ha ha i like the answer about buttons being on the opposite sides to make it easier to undress each other.
Comment December 25th 2009 by anonymous
I have also heard that in France Napoleon ordered that all women's shirts be buttoned on the opposite side because women use to stick their hands in their shirts to mock him. With the buttons on the opposite side, women could no longer mock him.
Comment February 8th 2011 by anonymous
To put further fuel to this question,why is it that button holes are vertical until the last one that sometimes is horizontal/
Comment March 19th 2011 by D B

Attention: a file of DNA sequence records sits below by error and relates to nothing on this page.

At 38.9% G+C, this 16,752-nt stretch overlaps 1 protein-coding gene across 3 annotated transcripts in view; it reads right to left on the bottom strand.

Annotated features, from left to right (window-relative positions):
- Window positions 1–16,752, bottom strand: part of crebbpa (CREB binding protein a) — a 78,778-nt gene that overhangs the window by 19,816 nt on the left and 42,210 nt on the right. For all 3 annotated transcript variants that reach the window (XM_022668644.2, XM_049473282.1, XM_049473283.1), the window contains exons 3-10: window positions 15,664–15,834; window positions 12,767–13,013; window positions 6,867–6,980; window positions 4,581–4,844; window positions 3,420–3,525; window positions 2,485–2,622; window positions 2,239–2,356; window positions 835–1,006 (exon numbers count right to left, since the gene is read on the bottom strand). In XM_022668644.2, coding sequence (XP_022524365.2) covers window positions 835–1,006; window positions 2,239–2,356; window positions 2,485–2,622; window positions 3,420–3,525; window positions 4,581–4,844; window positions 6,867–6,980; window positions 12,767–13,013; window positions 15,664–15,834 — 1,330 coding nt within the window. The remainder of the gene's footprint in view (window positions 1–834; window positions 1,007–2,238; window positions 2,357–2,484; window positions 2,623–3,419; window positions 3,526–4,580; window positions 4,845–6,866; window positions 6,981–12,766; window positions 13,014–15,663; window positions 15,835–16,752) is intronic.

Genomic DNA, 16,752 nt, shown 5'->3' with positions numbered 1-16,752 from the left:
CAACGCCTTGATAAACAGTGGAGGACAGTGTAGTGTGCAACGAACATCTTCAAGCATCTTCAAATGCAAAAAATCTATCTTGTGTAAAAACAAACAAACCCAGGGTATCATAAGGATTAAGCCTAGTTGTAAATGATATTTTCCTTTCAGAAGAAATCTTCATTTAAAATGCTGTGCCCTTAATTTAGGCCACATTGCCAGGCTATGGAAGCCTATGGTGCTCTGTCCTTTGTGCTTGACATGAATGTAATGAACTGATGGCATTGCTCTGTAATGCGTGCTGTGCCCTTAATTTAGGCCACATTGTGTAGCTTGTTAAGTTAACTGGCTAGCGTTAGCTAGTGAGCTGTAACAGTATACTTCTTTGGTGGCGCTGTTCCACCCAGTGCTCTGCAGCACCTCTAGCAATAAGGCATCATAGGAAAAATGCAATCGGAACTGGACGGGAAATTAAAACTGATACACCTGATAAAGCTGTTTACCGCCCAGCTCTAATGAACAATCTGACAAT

It is my unqualified opinion that since not everyone is the same (some are thin while others are portly with the rest of us somewhere in the middle) shirts are of differing sizes, thus differing lengths, thus the number of buttons down the front varies. The bottom-most button hole being turned 90 degrees would allow someone who was rather portly and could not "see" the end of their shirt or a thinner man dressing in low light such as before dawn could use the tactile cue of the sideways button hole to be sure he had all of his buttons buttoned and be presentable without having to actually see them and worry he appeared slovenly. This may have been borrowed from military uniform manufacturing (or vice-versa) as a soldier could be severely reprimanded for "being out of uniform" for missing his last button. They often had to dress at a moments notice and had to be certain they were in compliance or face disciplinary action. None of this is based on any facts i have found, simply how i think it probably evolved.